1. Click Next to proceed:
Figure 1.8 OMS Gateway setup
  1. On the Destination Folder page, leave the default folder settings as C:/Program Files/OMS Gateway, or choose another folder to install the OMS Gateway on, and click Next.
  2. Click Install on the Ready to Install OMS Gateway page and select Yes if you receive a User Account Control (UAC) prompt.
  3. Click Finish after the setup has completed.

Check the list of services or use PowerShell to verify that the OMS Gateway service is installed and running:

Get-Service OMSGatewayService 
Figure 1.9 Verifying that the OMS Gateway service is running

How it works...

The OMS Gateway is simply an HTTP forward proxy that makes connections on behalf of clients through HTTP CONNECT tunneling. In this case, the OMS agent computer forwards its TCP connection to the OMS Gateway, which tunnels the TCP connection to the OMS service endpoints. This tunneling mechanism means that the data is sent directly from the OMS Gateway to the OMS endpoints without being analyzed.

The OMS Gateway can be used with both OMS agents that are configured to directly connect to an OMS workspace, and an Operations Manager (SCOM) management group that is integrated with OMS. With directly connected OMS agents, the data is sent to the OMS Gateway, which then transfers the data directly to OMS in the manner previously described. When configured for use with an SCOM management group, the proxy information defined for the management group is distributed automatically to every agent-managed computer that is configured as an OMS-managed computer, even if that setting isn't defined.

Depending on the solution(s) configured in OMS, the agent will then collect the relevant data and either send it to the management server or, in the case of high-volume data, such as performance metrics and security events, directly to the OMS endpoints via the OMS Gateway.

There's more...

You can configure the OMS Gateway for high availability through network load balancing (NLB). This will enable you to use the TCP/IP networking protocol to distribute traffic across two or more OMS Gateway servers. Using an NLB configuration will provide you with some measure of high availability and scalability for your OMS Gateway configuration. You can make use of any existing hardware-based load balancers that you use within your infrastructure, and the OMS Gateways configured as NLB hosts should support common NLB configurations, such as your preferred load-balancing algorithms (least sessions, round robin, fastest, and so on), persistence methods, and so on.

Ensure that your target server listening port adheres to the port configuration used during the installation of the OMS Gateway server(s).

You can also install the OMS agent on the computer configured as the OMS Gateway. This configuration will enable the following:

  • The OMS Gateway can identify the service endpoints that it needs to communicate with
  • The OMS agent can monitor and collect event and performance data from the OMS Gateway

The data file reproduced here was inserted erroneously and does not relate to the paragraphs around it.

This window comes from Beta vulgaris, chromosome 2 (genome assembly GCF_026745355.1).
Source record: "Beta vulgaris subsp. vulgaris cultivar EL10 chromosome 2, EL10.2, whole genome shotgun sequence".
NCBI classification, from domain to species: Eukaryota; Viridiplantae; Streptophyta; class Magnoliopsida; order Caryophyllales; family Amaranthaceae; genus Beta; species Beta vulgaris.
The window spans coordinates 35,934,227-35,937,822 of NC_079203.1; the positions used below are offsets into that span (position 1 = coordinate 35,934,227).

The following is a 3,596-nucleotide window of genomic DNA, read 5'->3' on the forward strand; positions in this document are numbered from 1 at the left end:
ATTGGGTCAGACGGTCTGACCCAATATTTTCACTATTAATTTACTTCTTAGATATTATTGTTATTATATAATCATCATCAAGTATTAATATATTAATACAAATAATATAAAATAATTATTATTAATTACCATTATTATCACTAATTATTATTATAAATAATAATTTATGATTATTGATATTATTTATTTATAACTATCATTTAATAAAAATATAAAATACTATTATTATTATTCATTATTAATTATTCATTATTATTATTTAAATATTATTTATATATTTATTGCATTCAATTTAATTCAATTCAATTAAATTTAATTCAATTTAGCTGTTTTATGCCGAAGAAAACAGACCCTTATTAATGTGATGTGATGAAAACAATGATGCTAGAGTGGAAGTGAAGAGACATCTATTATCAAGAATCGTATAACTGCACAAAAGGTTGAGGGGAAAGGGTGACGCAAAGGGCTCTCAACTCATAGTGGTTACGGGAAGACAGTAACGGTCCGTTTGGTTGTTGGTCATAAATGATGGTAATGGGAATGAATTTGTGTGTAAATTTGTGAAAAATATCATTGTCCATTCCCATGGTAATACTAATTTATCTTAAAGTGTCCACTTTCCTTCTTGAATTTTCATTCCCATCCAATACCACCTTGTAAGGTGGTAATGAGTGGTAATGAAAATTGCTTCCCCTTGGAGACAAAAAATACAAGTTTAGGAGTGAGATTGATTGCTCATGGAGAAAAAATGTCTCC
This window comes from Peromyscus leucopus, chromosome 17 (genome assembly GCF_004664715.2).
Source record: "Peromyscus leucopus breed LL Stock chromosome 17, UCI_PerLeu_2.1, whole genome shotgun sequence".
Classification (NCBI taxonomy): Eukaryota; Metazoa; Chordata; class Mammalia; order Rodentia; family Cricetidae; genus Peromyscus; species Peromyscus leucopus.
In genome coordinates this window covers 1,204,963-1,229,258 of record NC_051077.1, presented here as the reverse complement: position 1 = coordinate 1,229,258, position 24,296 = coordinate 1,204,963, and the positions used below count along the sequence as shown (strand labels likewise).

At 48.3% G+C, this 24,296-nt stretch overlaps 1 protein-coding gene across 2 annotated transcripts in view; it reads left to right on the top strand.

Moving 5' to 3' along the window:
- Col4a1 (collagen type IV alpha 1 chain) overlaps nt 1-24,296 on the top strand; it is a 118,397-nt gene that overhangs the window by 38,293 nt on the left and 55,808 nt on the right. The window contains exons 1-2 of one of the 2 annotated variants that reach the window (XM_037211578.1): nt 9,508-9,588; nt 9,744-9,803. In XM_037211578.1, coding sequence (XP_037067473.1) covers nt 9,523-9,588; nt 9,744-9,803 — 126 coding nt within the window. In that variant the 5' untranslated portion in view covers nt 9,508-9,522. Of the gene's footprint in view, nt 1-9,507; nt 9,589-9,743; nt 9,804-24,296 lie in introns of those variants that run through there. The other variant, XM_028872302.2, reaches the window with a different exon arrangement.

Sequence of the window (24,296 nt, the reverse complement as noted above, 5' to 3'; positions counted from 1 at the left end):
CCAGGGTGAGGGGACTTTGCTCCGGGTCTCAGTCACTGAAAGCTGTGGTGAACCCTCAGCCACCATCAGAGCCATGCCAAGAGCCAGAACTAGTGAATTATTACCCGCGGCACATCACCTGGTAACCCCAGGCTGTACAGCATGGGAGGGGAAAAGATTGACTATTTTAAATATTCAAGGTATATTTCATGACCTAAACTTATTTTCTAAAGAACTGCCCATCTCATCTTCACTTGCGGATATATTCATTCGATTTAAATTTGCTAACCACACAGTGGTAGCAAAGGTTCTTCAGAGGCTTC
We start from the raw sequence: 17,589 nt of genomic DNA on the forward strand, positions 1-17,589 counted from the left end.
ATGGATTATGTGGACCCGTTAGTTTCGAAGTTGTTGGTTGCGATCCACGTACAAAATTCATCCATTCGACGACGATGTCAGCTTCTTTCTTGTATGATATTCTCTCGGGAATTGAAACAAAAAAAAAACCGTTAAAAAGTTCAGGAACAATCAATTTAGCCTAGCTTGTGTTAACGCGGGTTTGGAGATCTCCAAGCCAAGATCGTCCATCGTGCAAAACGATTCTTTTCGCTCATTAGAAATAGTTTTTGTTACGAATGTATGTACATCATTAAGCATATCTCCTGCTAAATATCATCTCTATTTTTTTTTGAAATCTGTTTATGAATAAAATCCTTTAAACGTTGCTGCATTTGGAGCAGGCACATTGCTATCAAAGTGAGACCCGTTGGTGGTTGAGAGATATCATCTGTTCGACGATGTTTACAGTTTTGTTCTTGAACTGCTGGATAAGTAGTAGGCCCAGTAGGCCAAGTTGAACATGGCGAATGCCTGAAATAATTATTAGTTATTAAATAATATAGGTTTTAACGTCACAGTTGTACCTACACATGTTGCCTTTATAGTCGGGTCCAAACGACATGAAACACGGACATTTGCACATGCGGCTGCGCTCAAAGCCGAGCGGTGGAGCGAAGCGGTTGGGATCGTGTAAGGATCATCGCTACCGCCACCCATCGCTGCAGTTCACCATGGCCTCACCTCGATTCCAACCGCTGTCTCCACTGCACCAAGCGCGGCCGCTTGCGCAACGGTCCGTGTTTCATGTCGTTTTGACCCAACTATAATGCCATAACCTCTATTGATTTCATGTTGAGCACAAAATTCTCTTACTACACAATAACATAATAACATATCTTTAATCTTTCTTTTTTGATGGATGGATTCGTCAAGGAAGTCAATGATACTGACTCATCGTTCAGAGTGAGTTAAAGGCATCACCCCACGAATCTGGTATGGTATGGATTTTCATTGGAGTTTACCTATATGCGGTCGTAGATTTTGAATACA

Additionally, Operations Manager Gateway servers deployed in untrusted networks cannot communicate with the OMS Gateway. They can only report to an Operations Manager management server, and would therefore be subject to the proxy server settings (if any) configured for the management group to which the SCOM management server belongs.

For directly connected computers to send data to the OMS Gateway, they must have network connectivity to the OMS Gateway, and the agents' proxy configuration should be set to the same port used by the OMS Gateway to communicate with OMS service endpoints.

Using a proxy server to access OMS from SCOM

Perform the following steps:

  1. Open the SCOM console and navigate to the Administration workspace
  1. Navigate to Operations Management Suite, click Connection, and then click Configure Proxy Server:
Figure 1.10 - Configuring proxy server options in SCOM
  1. Select the option to Use a proxy server to access the Operations Management Suite and type either the IP address of the standalone OMS Gateway server or the virtual IP address of the array of load-balanced OMS Gateway servers
Figure 1.11- Configuring the proxy server in SCOM
Ensure that you start with the http:// prefix. Additionally, ensure that you bypass the HTTPS inspection if you need to permit access to OMS service endpoints through your firewalls.

Use PowerShell cmdlets with OMS Gateway

You can make use of PowerShell to review and modify the OMS Gateway configuration settings. The OMS Gateway PowerShell module should get imported in the OMS Gateway server(s) upon installation of the OMS Gateway feature. You can always verify this by importing the module to confirm:

Import-Module OMSGateway

Once you confirm that the OMS Gateway has been imported, you can also verify your OMS Gateway configuration for the listening port, log level, and other settings:

Figure 1.12 - Reviewing the OMS Gateway configuration

To make changes to the OMS Gateway configuration using PowerShell, you can make use of the Set-OMSGatewayConfig cmdlet. For instance, to change the port on which the OMS Gateway is listening, you can execute the following command:

 Set-OMSGatewayConfig -Name ListenPort -Value [port]   

In the preceding command, [port] is the integer value of your desired port on which the OMS Gateway listens.

At this time, the Set-OMSGatewayConfig cmdlet supports the following configuration names:

  • ListenPort
  • LogLevel
  • IncirporatedOMSSolution
  • UseIpv6
  • IncorporatedScomSupport

See also


Getting started with OMS

The following information will show you how to get started with OMS by setting up a Log Analytics workspace. There are several ways to create a Log Analytics workspace:

  • Create a workspace through the Microsoft OMS Overview page